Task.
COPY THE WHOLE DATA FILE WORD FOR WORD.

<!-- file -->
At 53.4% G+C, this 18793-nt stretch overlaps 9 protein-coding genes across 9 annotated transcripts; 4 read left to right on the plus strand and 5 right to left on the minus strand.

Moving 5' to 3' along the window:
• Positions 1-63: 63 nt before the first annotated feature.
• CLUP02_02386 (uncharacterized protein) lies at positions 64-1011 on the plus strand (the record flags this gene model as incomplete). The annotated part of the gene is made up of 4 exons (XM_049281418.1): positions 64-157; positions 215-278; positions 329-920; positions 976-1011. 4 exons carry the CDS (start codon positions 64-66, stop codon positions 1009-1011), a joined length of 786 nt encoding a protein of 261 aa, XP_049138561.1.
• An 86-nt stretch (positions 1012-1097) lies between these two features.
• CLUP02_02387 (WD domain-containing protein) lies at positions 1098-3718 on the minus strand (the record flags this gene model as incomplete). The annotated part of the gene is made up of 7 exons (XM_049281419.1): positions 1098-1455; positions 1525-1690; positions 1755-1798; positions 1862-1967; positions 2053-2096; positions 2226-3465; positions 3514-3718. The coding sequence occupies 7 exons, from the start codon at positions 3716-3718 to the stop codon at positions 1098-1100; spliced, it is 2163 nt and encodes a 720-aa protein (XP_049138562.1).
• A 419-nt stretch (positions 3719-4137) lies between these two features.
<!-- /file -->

At 53.4% G+C, this 18793-nt stretch overlaps 9 protein-coding genes across 9 annotated transcripts; 4 read left to right on the plus strand and 5 right to left on the minus strand.

Moving 5' to 3' along the window:
• Positions 1-63: 63 nt before the first annotated feature.
• CLUP02_02386 (uncharacterized protein) lies at positions 64-1011 on the plus strand (the record flags this gene model as incomplete). The annotated part of the gene is made up of 4 exons (XM_049281418.1): positions 64-157; positions 215-278; positions 329-920; positions 976-1011. 4 exons carry the CDS (start codon positions 64-66, stop codon positions 1009-1011), a joined length of 786 nt encoding a protein of 261 aa, XP_049138561.1.
• An 86-nt stretch (positions 1012-1097) lies between these two features.
• CLUP02_02387 (WD domain-containing protein) lies at positions 1098-3718 on the minus strand (the record flags this gene model as incomplete). The annotated part of the gene is made up of 7 exons (XM_049281419.1): positions 1098-1455; positions 1525-1690; positions 1755-1798; positions 1862-1967; positions 2053-2096; positions 2226-3465; positions 3514-3718. The coding sequence occupies 7 exons, from the start codon at positions 3716-3718 to the stop codon at positions 1098-1100; spliced, it is 2163 nt and encodes a 720-aa protein (XP_049138562.1).
• A 419-nt stretch (positions 3719-4137) lies between these two features.